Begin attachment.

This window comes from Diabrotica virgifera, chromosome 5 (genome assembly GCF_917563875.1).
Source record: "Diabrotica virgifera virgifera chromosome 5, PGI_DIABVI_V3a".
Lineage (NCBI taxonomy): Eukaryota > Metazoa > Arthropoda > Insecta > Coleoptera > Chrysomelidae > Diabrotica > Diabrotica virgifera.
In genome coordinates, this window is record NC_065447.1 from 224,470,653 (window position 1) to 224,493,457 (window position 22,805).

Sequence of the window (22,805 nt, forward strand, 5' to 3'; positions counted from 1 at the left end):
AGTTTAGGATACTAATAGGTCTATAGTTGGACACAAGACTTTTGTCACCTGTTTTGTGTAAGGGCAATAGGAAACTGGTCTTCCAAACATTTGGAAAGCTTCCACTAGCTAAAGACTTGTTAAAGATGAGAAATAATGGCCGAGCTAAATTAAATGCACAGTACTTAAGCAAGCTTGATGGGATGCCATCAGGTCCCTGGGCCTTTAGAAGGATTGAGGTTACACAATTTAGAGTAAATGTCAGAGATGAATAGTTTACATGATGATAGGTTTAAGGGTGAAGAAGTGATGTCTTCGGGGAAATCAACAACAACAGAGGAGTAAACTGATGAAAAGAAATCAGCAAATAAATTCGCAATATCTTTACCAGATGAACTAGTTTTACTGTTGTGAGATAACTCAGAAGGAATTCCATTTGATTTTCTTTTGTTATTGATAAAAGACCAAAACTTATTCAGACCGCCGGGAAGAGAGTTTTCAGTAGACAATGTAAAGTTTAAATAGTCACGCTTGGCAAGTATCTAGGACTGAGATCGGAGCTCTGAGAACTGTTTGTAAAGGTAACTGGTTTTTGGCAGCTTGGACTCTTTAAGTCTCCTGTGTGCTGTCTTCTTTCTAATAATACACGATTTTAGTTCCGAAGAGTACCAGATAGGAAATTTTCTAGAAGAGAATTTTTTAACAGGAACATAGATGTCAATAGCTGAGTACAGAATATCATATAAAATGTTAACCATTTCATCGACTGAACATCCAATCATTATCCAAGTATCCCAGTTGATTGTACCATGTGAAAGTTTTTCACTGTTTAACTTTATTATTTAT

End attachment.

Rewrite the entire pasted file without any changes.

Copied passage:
This window comes from Diabrotica virgifera, chromosome 5 (genome assembly GCF_917563875.1).
Source record: "Diabrotica virgifera virgifera chromosome 5, PGI_DIABVI_V3a".
Lineage (NCBI taxonomy): Eukaryota > Metazoa > Arthropoda > Insecta > Coleoptera > Chrysomelidae > Diabrotica > Diabrotica virgifera.
In genome coordinates, this window is record NC_065447.1 from 224,470,653 (window position 1) to 224,493,457 (window position 22,805).

Sequence of the window (22,805 nt, forward strand, 5' to 3'; positions counted from 1 at the left end):
AGTTTAGGATACTAATAGGTCTATAGTTGGACACAAGACTTTTGTCACCTGTTTTGTGTAAGGGCAATAGGAAACTGGTCTTCCAAACATTTGGAAAGCTTCCACTAGCTAAAGACTTGTTAAAGATGAGAAATAATGGCCGAGCTAAATTAAATGCACAGTACTTAAGCAAGCTTGATGGGATGCCATCAGGTCCCTGGGCCTTTAGAAGGATTGAGGTTACACAATTTAGAGTAAATGTCAGAGATGAATAGTTTACATGATGATAGGTTTAAGGGTGAAGAAGTGATGTCTTCGGGGAAATCAACAACAACAGAGGAGTAAACTGATGAAAAGAAATCAGCAAATAAATTCGCAATATCTTTACCAGATGAACTAGTTTTACTGTTGTGAGATAACTCAGAAGGAATTCCATTTGATTTTCTTTTGTTATTGATAAAAGACCAAAACTTATTCAGACCGCCGGGAAGAGAGTTTTCAGTAGACAATGTAAAGTTTAAATAGTCACGCTTGGCAAGTATCTAGGACTGAGATCGGAGCTCTGAGAACTGTTTGTAAAGGTAACTGGTTTTTGGCAGCTTGGACTCTTTAAGTCTCCTGTGTGCTGTCTTCTTTCTAATAATACACGATTTTAGTTCCGAAGAGTACCAGATAGGAAATTTTCTAGAAGAGAATTTTTTAACAGGAACATAGATGTCAATAGCTGAGTACAGAATATCATATAAAATGTTAACCATTTCATCGACTGAACATCCAATCATTATCCAAGTATCCCAGTTGATTGTACCATGTGAAAGTTTTTCACTGTTTAACTTTATTATTTAT